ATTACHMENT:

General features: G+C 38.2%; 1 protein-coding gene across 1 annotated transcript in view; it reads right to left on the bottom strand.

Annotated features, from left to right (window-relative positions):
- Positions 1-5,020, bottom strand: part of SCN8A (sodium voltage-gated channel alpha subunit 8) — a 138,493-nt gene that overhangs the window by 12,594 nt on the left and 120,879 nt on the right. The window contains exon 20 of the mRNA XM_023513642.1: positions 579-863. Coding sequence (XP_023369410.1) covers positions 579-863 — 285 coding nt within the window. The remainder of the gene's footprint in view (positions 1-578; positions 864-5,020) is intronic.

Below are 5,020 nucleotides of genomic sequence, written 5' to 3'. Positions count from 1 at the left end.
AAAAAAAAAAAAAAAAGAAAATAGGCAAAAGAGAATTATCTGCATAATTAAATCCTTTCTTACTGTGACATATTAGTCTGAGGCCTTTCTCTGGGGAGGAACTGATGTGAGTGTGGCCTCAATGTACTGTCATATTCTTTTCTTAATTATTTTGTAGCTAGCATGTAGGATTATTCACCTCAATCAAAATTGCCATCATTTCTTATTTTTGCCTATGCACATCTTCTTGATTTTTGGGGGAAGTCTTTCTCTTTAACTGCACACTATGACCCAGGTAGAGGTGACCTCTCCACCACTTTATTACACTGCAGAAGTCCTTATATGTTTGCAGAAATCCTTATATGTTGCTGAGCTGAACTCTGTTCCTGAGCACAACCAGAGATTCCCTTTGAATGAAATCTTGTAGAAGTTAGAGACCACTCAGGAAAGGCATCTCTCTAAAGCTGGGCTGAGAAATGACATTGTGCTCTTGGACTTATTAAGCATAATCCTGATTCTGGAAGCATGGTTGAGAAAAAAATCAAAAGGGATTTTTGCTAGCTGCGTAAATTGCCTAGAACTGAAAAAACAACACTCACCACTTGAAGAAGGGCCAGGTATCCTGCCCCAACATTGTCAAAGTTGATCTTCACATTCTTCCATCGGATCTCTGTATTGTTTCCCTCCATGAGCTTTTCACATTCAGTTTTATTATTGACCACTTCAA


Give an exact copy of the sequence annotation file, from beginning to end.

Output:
General features: G+C 38.2%; 1 protein-coding gene across 1 annotated transcript in view; it reads right to left on the bottom strand.

Annotated features, from left to right (window-relative positions):
- Positions 1-5,020, bottom strand: part of SCN8A (sodium voltage-gated channel alpha subunit 8) — a 138,493-nt gene that overhangs the window by 12,594 nt on the left and 120,879 nt on the right. The window contains exon 20 of the mRNA XM_023513642.1: positions 579-863. Coding sequence (XP_023369410.1) covers positions 579-863 — 285 coding nt within the window. The remainder of the gene's footprint in view (positions 1-578; positions 864-5,020) is intronic.

Below are 5,020 nucleotides of genomic sequence, written 5' to 3'. Positions count from 1 at the left end.
AAAAAAAAAAAAAAAAGAAAATAGGCAAAAGAGAATTATCTGCATAATTAAATCCTTTCTTACTGTGACATATTAGTCTGAGGCCTTTCTCTGGGGAGGAACTGATGTGAGTGTGGCCTCAATGTACTGTCATATTCTTTTCTTAATTATTTTGTAGCTAGCATGTAGGATTATTCACCTCAATCAAAATTGCCATCATTTCTTATTTTTGCCTATGCACATCTTCTTGATTTTTGGGGGAAGTCTTTCTCTTTAACTGCACACTATGACCCAGGTAGAGGTGACCTCTCCACCACTTTATTACACTGCAGAAGTCCTTATATGTTTGCAGAAATCCTTATATGTTGCTGAGCTGAACTCTGTTCCTGAGCACAACCAGAGATTCCCTTTGAATGAAATCTTGTAGAAGTTAGAGACCACTCAGGAAAGGCATCTCTCTAAAGCTGGGCTGAGAAATGACATTGTGCTCTTGGACTTATTAAGCATAATCCTGATTCTGGAAGCATGGTTGAGAAAAAAATCAAAAGGGATTTTTGCTAGCTGCGTAAATTGCCTAGAACTGAAAAAACAACACTCACCACTTGAAGAAGGGCCAGGTATCCTGCCCCAACATTGTCAAAGTTGATCTTCACATTCTTCCATCGGATCTCTGTATTGTTTCCCTCCATGAGCTTTTCACATTCAGTTTTATTATTGACCACTTCAA